Exploring the Conscious and Unconscious Mind

You’re sitting at home, working at your laptop, and all of a sudden you hear the refrigerator shut off. Before you noticed its sudden silence, were you conscious it was on?

That sort of question about the nature of consciousness has divided philosophers of science for nearly three decades. One camp says, “Yes, perceptual (or phenomenal) consciousness is far richer than what we can report to others or ourselves.” The other side argues, “No, you were unaware until cued to think about (or access) the experience. Not only that, the idea of consciousness separated from cognitive function is beyond the realm of scientific testing.

Lara Krisst, a UC Davis psychology doctoral student, says she’s undecided which side is correct about human consciousness, but added, “I do think it can be probed scientifically.” Krisst is doing just that through a set of experiments at the UC Davis Center for Mind and Brain, with the support of a $30,000 grant from the John Templeton Foundation.

“It’s unusual for a graduate student to get a research grant, and the story behind it is even more unusual,” said Steven Luck, a UC Davis Distinguished Professor of Psychology who oversees Krisst’s work at his Laboratory for Basic and Translational Cognitive Neuroscience

Building on a classic study

Krisst’s research project grew out of an intensive workshop at Duke University that brings scientists and philosophers together to better understand the nature of consciousness. 

As part of admission to the workshop — the Summer Seminars in Neuroscience and Philosophy — Krisst proposed experiments to test competing models of visual perception. At the close of the two-week workshop, she submitted a grant proposal and her project was one of six selected for funding. 

Krisst said she has been thinking of this argument for nearly 10 years, since her days as a philosophy major at UC Berkeley. (She also holds a master’s degree in psychology from San Francisco State University.)

Her current experiments build on a classic study of visual attention, conducted in 1960 by cognitive psychologist George Sperling to demonstrate the existence of short-lasting iconic memory. Sperling’s test, which asked participants to recall rows of letters briefly flashed on a screen, has become a central focus of the phenomenal and access consciousness debate.

In 1960, cognitive psychologist George Sperling demonstrated the existence of iconic memory using visual tests with rows of letters, featured in this video.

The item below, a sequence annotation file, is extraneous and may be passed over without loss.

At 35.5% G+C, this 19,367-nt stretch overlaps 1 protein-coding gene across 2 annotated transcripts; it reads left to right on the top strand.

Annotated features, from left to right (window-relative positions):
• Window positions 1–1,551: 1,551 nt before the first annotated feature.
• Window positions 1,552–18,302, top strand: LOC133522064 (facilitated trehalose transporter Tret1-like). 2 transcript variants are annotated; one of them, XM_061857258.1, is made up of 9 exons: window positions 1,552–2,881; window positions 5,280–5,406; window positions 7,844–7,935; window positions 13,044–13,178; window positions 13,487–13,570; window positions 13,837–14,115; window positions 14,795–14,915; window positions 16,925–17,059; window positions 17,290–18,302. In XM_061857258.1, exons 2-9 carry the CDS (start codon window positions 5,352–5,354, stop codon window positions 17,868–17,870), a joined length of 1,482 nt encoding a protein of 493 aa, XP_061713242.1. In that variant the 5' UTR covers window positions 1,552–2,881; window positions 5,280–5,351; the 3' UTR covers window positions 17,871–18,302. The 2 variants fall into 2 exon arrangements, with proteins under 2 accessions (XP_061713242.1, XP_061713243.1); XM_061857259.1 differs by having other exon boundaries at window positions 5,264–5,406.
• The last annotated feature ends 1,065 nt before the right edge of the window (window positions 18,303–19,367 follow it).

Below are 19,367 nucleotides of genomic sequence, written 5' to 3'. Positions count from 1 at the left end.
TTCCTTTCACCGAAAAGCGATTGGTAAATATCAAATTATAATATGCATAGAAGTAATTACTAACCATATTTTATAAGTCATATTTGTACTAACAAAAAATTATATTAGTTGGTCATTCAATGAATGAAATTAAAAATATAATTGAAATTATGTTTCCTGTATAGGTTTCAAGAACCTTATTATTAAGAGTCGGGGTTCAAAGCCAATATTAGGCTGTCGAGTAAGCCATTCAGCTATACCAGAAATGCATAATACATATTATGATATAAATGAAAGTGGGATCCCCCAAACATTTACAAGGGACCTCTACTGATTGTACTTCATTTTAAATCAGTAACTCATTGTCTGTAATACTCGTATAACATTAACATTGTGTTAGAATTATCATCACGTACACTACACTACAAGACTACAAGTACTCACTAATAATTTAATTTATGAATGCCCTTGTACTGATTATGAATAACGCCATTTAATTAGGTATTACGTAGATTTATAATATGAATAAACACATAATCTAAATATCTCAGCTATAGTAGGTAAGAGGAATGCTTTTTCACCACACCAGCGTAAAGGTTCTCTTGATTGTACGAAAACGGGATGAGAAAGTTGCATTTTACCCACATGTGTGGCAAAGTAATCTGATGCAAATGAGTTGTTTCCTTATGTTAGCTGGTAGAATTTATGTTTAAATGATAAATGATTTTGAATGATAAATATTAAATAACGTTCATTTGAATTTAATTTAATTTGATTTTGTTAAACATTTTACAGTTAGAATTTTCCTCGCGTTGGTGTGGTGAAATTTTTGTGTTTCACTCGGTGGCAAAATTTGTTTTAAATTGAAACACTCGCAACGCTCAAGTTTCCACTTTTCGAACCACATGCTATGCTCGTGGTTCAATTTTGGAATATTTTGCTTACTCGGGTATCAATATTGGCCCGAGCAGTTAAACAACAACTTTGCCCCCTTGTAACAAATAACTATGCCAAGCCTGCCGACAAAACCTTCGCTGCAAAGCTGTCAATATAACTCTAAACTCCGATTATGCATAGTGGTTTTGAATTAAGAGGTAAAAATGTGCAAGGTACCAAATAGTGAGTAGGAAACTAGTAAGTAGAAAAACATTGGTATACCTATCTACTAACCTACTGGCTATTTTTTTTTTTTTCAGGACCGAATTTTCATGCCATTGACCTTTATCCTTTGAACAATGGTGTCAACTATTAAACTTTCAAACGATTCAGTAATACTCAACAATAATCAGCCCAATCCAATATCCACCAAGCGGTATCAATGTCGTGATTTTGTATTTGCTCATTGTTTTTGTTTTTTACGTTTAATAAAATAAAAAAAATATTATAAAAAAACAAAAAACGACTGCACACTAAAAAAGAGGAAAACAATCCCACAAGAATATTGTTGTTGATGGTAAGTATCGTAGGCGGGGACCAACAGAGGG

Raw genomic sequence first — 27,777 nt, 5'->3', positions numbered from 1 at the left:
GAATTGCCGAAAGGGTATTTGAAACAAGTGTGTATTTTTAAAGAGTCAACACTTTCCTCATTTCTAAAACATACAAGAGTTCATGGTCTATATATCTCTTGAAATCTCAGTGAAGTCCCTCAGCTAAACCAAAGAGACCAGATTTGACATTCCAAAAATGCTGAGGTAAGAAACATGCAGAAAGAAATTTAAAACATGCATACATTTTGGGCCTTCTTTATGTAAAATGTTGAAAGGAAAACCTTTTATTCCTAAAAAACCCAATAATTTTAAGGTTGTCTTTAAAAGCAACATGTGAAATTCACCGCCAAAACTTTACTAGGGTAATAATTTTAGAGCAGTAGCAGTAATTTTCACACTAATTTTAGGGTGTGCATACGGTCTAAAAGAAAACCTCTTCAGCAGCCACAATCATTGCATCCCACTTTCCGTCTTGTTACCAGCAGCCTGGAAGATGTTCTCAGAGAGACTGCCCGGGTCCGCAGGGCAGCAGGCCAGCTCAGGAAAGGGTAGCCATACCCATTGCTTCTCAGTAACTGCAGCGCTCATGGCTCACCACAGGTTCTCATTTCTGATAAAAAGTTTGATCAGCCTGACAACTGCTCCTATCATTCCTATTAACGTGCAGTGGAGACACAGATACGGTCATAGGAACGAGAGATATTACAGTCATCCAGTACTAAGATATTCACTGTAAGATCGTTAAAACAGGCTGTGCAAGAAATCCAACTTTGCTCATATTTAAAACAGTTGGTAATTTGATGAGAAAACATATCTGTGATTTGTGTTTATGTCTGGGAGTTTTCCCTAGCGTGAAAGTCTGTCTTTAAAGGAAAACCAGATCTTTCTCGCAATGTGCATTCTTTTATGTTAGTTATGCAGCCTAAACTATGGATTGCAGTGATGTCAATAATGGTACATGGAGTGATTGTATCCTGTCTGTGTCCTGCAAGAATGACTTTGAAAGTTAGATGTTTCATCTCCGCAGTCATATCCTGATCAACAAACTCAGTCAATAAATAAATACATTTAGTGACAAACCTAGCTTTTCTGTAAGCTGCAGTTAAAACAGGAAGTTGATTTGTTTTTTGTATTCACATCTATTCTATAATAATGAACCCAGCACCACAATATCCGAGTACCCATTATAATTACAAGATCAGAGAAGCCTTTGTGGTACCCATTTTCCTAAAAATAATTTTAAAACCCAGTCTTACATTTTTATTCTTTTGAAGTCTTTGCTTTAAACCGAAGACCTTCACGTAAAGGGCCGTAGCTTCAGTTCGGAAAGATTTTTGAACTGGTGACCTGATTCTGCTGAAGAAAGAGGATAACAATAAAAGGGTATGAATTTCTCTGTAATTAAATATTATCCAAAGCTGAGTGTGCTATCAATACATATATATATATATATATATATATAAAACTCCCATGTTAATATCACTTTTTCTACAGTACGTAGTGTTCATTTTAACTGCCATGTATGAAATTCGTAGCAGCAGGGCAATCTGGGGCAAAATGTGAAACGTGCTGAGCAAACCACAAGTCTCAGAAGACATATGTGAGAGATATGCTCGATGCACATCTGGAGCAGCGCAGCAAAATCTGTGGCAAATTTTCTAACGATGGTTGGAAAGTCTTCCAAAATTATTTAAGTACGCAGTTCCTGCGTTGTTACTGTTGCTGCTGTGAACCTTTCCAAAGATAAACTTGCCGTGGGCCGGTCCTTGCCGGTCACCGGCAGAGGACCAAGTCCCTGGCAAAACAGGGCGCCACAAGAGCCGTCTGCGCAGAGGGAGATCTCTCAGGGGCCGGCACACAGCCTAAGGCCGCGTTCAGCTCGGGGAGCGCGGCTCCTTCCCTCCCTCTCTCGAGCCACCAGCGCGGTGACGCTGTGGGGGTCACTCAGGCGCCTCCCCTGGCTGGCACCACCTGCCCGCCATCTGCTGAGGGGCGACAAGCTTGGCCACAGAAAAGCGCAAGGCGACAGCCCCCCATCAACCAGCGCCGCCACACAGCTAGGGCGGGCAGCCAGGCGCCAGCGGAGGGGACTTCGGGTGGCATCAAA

In Sperling’s study, participants were shown rows of 12 letters of the alphabet for 50 milliseconds, then asked to recall as many letters and their locations as they could. They typically could identify three to five letters, suggesting that was the capacity of iconic memory. 

However, when cued to recall one of the three rows of four letters, participants on average could identify them all. “Those in favor of dissociative theories — that there is such a thing as phenomenal consciousness as opposed to access consciousness — argue that you were, in fact, aware of all 12 letters initially,” Krisst said. “They just overflowed your access to them. The access camp — those who argue that consciousness is equated with accessibility — will say, ‘No, you were never aware of all 12 items initially. You may have processed them unconsciously. But the post-cue allowed you to have access to them.’”

Looking at brain activity

Krisst’s experiments have two parts. In one, she shows participants colored squares — with up to 180 possible color values — in a circular space. After delays ranging up to 500 milliseconds, participants are asked to identify on a computer the colors they recall. 

In the second test, participants wear electroencephalogram (EEG) caps that measure electrical activities in their brains while they view an array of letters and as they are cued to report back what they saw. 

Using cutting-edge neural decoding techniques, Krisst and collaborators made these predictions: “In the dissociative theories, we would expect that brain activity would look similar before and after the cue. In the access-only theories, we would expect that decodable brain activity would increase after the cue."

She has collected some preliminary data, but not enough yet to draw conclusions. 

Her study, which goes through August, involves a collaboration formed at the summer seminar with two philosophers of mind — Trey Boone of Duke University in Durham, North Carolina, and Gerardo Viera of University of Sheffield in England — and a fellow neuroscience graduate student, Jennifer Lee of New York University.

Krisst said she hopes to invite predictions on her experiments from two key figures in the debate — philosopher Ned Block, who coined the term phenomenal consciousness in 1995, and philosopher/cognitive scientist Daniel Dennett, who argues that consciousness cannot be separated from cognitive functions like memory, attention and decision-making. 

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Kathleen Holder is a content strategist in the College of Letters and Science. 

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